A Mixed Memorial

Weeping Angel - Cincinnati - Spring Grove Cemetery - David Ohmer / Foter.com / CC BY
If ever a prize for the holiday with the most mixed messages, Memorial Day would take an easy win. 

From barbecue picnics to Macy sales, to cemetery visits and festive parades, Memorial Day is a mixed bag of reverence, sorrow and start-of-summer-celebration. We offer thanks for selfless military service but gratitude comes with a heavy heart that recognizes every side loses something, someone. Freedom, yes, but always at a price.

Poet Emma Shaw Crane addresses this sort of mixed emotion: 

prayer for a soldier back from baghdad

you, my kindergarten best friend come
talking of nailing breathing targets
drunk/angry you tell me to SHUT UP
a lesson I inherited from my grandfather
we a family of marines: the few/the proud
I was three the first time he kicked me
I slammed eyes closed to the rug
rage is a battle scar
semper fi

this is distant war brought home
from Baghdad Okinawa Mosul Tarawa
we the emotional casualties
our childhood of long august afternoons
n apple branch forts:
collateral damage
what can i ask:

did you shatter Iraqi cheekbones?
did you hang
someone's father from
dislocated shoulders
in the screaming doorways
of Abu Ghraib?

at your goodbye barbeque before boot
camp you jumped me into the pool
for a moment in your arms:
before the impact/before the hit
my cheek to your collarbone
my eyes closed against your neck

I repeat this flash second of tenderness like
a rosary
my prayer for you/for the rainbow
you drew me on my seventh birthday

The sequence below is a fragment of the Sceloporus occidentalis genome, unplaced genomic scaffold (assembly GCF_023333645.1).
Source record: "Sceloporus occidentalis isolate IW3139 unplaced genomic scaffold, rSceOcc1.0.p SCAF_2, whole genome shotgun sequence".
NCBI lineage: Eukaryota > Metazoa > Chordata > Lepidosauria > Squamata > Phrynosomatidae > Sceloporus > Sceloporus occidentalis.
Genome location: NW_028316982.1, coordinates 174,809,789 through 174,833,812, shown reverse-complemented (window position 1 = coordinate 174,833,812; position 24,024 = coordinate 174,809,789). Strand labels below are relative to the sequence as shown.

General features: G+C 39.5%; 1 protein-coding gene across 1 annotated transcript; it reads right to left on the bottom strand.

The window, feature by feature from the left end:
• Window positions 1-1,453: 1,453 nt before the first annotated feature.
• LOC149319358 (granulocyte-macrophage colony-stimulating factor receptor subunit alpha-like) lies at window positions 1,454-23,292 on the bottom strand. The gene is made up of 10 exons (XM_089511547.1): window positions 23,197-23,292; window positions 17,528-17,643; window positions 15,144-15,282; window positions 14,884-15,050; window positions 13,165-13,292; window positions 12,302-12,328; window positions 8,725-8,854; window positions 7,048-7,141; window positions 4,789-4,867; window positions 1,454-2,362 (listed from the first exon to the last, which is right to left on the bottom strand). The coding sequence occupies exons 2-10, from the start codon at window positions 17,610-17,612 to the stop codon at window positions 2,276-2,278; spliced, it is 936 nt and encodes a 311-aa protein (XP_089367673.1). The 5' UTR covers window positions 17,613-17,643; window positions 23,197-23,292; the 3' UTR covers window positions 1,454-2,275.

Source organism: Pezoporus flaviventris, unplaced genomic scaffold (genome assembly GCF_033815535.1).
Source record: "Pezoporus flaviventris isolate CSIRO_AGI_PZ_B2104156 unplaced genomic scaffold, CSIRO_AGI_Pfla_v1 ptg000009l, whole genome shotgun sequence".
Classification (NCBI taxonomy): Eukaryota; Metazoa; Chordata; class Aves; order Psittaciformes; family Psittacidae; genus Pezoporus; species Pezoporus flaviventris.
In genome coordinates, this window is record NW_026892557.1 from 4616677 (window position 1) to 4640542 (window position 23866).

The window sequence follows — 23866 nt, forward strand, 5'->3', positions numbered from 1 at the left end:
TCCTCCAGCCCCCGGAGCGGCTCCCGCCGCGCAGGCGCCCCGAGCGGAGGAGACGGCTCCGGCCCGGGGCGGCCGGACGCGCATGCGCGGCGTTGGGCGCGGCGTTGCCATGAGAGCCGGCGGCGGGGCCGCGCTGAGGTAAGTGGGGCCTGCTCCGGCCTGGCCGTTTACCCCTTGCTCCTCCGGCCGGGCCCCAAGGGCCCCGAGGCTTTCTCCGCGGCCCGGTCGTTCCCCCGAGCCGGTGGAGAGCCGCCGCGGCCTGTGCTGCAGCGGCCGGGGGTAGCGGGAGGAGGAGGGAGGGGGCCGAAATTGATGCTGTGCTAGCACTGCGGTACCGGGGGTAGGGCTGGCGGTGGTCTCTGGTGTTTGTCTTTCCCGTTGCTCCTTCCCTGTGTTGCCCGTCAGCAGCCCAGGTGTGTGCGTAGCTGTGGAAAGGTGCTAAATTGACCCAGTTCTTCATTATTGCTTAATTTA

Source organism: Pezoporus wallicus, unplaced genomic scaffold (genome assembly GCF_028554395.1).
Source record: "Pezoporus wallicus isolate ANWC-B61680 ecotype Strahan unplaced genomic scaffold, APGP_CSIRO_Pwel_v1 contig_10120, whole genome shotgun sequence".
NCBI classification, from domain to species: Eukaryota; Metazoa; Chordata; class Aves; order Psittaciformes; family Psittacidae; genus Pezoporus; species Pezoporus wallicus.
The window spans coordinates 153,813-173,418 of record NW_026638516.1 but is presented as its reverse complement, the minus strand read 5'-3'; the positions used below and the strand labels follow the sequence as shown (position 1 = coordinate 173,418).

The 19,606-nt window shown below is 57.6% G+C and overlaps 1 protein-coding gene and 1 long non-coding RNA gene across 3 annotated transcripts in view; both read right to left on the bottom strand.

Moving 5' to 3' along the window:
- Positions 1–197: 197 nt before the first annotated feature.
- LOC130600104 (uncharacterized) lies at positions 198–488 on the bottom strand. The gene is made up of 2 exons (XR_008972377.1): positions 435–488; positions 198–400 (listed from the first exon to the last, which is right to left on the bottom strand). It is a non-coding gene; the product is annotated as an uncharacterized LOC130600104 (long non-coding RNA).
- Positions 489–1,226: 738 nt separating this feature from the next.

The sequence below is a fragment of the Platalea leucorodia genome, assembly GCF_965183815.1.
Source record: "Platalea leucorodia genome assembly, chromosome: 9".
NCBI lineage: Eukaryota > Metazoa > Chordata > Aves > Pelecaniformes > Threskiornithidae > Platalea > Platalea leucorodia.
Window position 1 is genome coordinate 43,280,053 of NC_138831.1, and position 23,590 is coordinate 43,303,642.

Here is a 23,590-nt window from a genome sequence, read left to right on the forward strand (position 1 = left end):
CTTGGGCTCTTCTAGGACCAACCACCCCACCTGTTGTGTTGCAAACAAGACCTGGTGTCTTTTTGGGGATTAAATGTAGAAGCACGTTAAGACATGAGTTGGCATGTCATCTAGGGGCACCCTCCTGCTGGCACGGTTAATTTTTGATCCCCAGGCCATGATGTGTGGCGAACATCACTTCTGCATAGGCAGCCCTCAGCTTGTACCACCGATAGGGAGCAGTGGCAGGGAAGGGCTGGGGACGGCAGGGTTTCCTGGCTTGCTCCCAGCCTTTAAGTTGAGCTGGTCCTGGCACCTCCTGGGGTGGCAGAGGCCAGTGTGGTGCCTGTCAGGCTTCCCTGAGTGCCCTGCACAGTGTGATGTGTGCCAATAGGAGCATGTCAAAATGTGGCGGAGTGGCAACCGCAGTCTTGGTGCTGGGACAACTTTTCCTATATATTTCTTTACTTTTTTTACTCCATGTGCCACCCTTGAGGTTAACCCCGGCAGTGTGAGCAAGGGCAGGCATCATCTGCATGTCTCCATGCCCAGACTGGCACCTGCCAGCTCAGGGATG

for the people you kill I will never meet
someone else's beloveds:
children blown apart playing marbles
like we used to
under a kitchen table

this is my prayer for my grandfather
his angry hands trembling/our relationship
for sweaty midnight nightmares of
Nagasaki after the bomb
a handful of medals/veterans' bake sales
children that fear him/ a black n white
photograph of boy men (the smiling sons
of anxious mothers)
ripped apart
in a war my grandfather will never return

war takes our men away from us
an invisible paperless draft
out of juvenile halls
trailer parks
principals' offices n
single parent poverty

our grandfathers/our cousins/our first
n our hometown high school kids
come home talking of
nailing breathing targets
bring nightmares to our kitchens our
our bedrooms n our streets

I'm praying in poems for you/my
kindergarten best friend
I just want you back alive/I just want you
back with your soul
I pray for the people you kill
mothers walking to buy milk
lean gentle young men like you once were
lovers tangled up in each other
children chasing chickens like we use to
n I pray for myself because
what does it mean to love the murderer?

— Emma Shaw Crane
from Time You Let Me In: 25 Poets Under 25
edited and introduced by Naomi Shihab Nye